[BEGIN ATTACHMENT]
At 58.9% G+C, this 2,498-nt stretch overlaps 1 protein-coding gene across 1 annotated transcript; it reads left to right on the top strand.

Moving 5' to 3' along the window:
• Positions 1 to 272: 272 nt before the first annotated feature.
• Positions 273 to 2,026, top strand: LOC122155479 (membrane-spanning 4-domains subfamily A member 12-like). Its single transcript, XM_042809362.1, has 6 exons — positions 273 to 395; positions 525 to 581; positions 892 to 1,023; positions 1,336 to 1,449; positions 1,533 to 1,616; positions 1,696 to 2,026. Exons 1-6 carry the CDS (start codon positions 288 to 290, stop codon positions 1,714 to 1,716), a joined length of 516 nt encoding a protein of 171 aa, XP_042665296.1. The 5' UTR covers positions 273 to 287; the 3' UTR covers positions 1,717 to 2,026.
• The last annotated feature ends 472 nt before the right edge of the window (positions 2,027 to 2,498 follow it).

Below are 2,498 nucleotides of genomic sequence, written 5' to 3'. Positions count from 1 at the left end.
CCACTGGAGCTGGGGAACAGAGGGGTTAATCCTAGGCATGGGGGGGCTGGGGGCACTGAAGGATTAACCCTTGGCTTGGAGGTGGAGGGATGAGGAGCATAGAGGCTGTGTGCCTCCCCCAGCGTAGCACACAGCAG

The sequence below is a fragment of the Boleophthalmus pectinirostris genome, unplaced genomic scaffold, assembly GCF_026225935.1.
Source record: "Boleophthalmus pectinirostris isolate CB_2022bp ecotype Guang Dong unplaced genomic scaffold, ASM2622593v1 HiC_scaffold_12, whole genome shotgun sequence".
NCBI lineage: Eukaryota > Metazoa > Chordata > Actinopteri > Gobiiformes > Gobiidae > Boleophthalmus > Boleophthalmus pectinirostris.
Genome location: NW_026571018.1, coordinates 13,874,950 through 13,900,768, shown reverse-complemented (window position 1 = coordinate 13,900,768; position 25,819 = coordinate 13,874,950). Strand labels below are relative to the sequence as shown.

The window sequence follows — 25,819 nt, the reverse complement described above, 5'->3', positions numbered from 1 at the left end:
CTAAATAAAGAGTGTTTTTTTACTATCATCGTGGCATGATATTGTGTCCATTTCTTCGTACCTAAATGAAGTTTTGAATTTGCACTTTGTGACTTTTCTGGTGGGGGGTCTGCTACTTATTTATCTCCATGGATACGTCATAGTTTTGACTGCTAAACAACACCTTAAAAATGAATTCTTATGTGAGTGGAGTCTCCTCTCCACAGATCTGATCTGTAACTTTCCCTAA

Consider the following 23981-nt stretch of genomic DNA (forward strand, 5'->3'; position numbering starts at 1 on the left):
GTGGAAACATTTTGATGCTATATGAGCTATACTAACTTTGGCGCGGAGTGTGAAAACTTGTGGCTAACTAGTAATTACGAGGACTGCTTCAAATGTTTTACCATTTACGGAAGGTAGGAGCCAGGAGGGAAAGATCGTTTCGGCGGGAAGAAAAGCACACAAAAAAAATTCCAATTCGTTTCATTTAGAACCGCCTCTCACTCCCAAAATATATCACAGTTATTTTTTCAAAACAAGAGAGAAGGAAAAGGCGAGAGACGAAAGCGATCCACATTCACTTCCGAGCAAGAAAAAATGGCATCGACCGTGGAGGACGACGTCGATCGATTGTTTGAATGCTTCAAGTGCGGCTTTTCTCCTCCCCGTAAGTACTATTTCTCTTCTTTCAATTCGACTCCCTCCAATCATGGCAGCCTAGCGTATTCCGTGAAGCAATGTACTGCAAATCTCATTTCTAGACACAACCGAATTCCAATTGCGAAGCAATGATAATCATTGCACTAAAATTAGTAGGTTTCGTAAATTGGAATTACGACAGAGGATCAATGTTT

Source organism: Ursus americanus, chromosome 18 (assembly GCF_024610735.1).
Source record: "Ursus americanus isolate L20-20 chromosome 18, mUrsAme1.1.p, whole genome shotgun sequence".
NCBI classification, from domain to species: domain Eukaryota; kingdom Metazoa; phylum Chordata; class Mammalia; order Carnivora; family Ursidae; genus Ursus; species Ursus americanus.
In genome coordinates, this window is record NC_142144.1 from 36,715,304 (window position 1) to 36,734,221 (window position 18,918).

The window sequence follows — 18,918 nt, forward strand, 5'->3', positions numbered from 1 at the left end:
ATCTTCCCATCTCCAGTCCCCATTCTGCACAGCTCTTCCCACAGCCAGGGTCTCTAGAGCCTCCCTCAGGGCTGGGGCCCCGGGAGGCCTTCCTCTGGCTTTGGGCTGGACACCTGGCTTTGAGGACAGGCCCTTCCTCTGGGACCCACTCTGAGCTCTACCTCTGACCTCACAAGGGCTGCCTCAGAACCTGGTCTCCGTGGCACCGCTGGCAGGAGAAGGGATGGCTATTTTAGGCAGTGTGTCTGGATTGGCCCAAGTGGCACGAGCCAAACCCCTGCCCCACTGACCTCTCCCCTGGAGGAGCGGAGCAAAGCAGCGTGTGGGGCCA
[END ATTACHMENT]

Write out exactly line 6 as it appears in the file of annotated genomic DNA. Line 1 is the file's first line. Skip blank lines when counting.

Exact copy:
Below are 2,498 nucleotides of genomic sequence, written 5' to 3'. Positions count from 1 at the left end.